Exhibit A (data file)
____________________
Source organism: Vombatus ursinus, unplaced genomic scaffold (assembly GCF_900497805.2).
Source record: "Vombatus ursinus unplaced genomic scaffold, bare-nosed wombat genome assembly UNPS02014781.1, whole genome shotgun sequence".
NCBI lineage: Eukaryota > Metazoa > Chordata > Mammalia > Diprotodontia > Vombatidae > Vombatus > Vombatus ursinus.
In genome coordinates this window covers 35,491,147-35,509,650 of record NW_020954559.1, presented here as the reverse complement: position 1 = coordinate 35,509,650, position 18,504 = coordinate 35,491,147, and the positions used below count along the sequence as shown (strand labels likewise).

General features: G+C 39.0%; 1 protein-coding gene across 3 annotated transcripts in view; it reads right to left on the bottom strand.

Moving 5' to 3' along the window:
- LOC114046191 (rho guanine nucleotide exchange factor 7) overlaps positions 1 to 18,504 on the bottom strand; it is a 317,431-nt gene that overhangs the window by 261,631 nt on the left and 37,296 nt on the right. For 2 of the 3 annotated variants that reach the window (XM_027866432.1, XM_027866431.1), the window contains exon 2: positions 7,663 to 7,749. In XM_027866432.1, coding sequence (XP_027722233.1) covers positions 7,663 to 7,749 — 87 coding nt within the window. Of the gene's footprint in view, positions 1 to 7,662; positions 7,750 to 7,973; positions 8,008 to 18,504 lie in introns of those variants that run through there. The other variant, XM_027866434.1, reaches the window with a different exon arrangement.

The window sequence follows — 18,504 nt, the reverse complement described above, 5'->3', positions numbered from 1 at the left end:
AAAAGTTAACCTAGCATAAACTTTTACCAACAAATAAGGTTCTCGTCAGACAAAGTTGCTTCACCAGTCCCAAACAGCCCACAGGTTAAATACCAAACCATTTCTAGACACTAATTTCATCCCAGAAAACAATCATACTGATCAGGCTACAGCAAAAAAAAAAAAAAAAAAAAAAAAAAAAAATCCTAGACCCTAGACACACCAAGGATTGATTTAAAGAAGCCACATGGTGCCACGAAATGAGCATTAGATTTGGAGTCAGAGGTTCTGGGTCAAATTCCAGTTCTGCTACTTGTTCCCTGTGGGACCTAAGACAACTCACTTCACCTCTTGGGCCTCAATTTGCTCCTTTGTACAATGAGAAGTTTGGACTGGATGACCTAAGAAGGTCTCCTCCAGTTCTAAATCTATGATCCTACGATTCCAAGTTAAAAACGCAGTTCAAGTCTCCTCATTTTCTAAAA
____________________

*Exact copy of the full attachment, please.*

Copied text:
Source organism: Vombatus ursinus, unplaced genomic scaffold (assembly GCF_900497805.2).
Source record: "Vombatus ursinus unplaced genomic scaffold, bare-nosed wombat genome assembly UNPS02014781.1, whole genome shotgun sequence".
NCBI lineage: Eukaryota > Metazoa > Chordata > Mammalia > Diprotodontia > Vombatidae > Vombatus > Vombatus ursinus.
In genome coordinates this window covers 35,491,147-35,509,650 of record NW_020954559.1, presented here as the reverse complement: position 1 = coordinate 35,509,650, position 18,504 = coordinate 35,491,147, and the positions used below count along the sequence as shown (strand labels likewise).

General features: G+C 39.0%; 1 protein-coding gene across 3 annotated transcripts in view; it reads right to left on the bottom strand.

Moving 5' to 3' along the window:
- LOC114046191 (rho guanine nucleotide exchange factor 7) overlaps positions 1 to 18,504 on the bottom strand; it is a 317,431-nt gene that overhangs the window by 261,631 nt on the left and 37,296 nt on the right. For 2 of the 3 annotated variants that reach the window (XM_027866432.1, XM_027866431.1), the window contains exon 2: positions 7,663 to 7,749. In XM_027866432.1, coding sequence (XP_027722233.1) covers positions 7,663 to 7,749 — 87 coding nt within the window. Of the gene's footprint in view, positions 1 to 7,662; positions 7,750 to 7,973; positions 8,008 to 18,504 lie in introns of those variants that run through there. The other variant, XM_027866434.1, reaches the window with a different exon arrangement.

The window sequence follows — 18,504 nt, the reverse complement described above, 5'->3', positions numbered from 1 at the left end:
AAAAGTTAACCTAGCATAAACTTTTACCAACAAATAAGGTTCTCGTCAGACAAAGTTGCTTCACCAGTCCCAAACAGCCCACAGGTTAAATACCAAACCATTTCTAGACACTAATTTCATCCCAGAAAACAATCATACTGATCAGGCTACAGCAAAAAAAAAAAAAAAAAAAAAAAAAAAAAATCCTAGACCCTAGACACACCAAGGATTGATTTAAAGAAGCCACATGGTGCCACGAAATGAGCATTAGATTTGGAGTCAGAGGTTCTGGGTCAAATTCCAGTTCTGCTACTTGTTCCCTGTGGGACCTAAGACAACTCACTTCACCTCTTGGGCCTCAATTTGCTCCTTTGTACAATGAGAAGTTTGGACTGGATGACCTAAGAAGGTCTCCTCCAGTTCTAAATCTATGATCCTACGATTCCAAGTTAAAAACGCAGTTCAAGTCTCCTCATTTTCTAAAA